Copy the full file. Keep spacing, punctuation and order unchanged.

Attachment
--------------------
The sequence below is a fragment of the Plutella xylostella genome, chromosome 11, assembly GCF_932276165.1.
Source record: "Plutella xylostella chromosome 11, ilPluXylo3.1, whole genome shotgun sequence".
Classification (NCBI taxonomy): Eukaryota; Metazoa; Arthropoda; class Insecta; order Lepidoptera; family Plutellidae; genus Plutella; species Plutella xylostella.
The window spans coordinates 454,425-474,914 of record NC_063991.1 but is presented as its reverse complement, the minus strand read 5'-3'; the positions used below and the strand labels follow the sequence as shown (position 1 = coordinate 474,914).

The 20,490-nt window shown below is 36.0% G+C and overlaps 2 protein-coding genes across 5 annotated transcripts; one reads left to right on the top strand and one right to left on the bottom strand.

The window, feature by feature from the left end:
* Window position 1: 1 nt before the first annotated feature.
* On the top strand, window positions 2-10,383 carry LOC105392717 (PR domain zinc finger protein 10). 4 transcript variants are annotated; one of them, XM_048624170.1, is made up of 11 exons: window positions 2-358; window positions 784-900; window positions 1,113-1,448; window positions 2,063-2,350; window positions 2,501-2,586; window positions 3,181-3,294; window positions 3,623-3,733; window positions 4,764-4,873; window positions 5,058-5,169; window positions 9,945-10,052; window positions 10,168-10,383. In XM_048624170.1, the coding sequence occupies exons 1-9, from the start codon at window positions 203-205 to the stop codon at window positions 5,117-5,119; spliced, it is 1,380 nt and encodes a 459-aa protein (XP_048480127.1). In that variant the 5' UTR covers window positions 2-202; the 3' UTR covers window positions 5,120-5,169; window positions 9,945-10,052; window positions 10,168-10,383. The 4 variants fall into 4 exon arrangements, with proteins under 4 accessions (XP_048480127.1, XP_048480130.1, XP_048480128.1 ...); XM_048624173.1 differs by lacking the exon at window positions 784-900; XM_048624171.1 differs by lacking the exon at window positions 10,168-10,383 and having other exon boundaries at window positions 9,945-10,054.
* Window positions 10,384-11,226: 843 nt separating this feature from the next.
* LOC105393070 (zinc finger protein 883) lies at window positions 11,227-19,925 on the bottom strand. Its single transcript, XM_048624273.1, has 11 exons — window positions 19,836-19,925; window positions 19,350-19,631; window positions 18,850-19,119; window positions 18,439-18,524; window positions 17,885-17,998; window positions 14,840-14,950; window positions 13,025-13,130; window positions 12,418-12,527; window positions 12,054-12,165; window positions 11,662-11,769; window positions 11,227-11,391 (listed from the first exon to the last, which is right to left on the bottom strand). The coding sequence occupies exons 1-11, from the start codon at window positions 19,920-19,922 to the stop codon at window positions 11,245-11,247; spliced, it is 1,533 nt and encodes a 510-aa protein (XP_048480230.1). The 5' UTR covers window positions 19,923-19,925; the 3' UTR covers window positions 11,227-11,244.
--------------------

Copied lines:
The sequence below is a fragment of the Plutella xylostella genome, chromosome 11, assembly GCF_932276165.1.
Source record: "Plutella xylostella chromosome 11, ilPluXylo3.1, whole genome shotgun sequence".
Classification (NCBI taxonomy): Eukaryota; Metazoa; Arthropoda; class Insecta; order Lepidoptera; family Plutellidae; genus Plutella; species Plutella xylostella.
The window spans coordinates 454,425-474,914 of record NC_063991.1 but is presented as its reverse complement, the minus strand read 5'-3'; the positions used below and the strand labels follow the sequence as shown (position 1 = coordinate 474,914).

The 20,490-nt window shown below is 36.0% G+C and overlaps 2 protein-coding genes across 5 annotated transcripts; one reads left to right on the top strand and one right to left on the bottom strand.

The window, feature by feature from the left end:
* Window position 1: 1 nt before the first annotated feature.
* On the top strand, window positions 2-10,383 carry LOC105392717 (PR domain zinc finger protein 10). 4 transcript variants are annotated; one of them, XM_048624170.1, is made up of 11 exons: window positions 2-358; window positions 784-900; window positions 1,113-1,448; window positions 2,063-2,350; window positions 2,501-2,586; window positions 3,181-3,294; window positions 3,623-3,733; window positions 4,764-4,873; window positions 5,058-5,169; window positions 9,945-10,052; window positions 10,168-10,383. In XM_048624170.1, the coding sequence occupies exons 1-9, from the start codon at window positions 203-205 to the stop codon at window positions 5,117-5,119; spliced, it is 1,380 nt and encodes a 459-aa protein (XP_048480127.1). In that variant the 5' UTR covers window positions 2-202; the 3' UTR covers window positions 5,120-5,169; window positions 9,945-10,052; window positions 10,168-10,383. The 4 variants fall into 4 exon arrangements, with proteins under 4 accessions (XP_048480127.1, XP_048480130.1, XP_048480128.1 ...); XM_048624173.1 differs by lacking the exon at window positions 784-900; XM_048624171.1 differs by lacking the exon at window positions 10,168-10,383 and having other exon boundaries at window positions 9,945-10,054.
* Window positions 10,384-11,226: 843 nt separating this feature from the next.
* LOC105393070 (zinc finger protein 883) lies at window positions 11,227-19,925 on the bottom strand. Its single transcript, XM_048624273.1, has 11 exons — window positions 19,836-19,925; window positions 19,350-19,631; window positions 18,850-19,119; window positions 18,439-18,524; window positions 17,885-17,998; window positions 14,840-14,950; window positions 13,025-13,130; window positions 12,418-12,527; window positions 12,054-12,165; window positions 11,662-11,769; window positions 11,227-11,391 (listed from the first exon to the last, which is right to left on the bottom strand). The coding sequence occupies exons 1-11, from the start codon at window positions 19,920-19,922 to the stop codon at window positions 11,245-11,247; spliced, it is 1,533 nt and encodes a 510-aa protein (XP_048480230.1). The 5' UTR covers window positions 19,923-19,925; the 3' UTR covers window positions 11,227-11,244.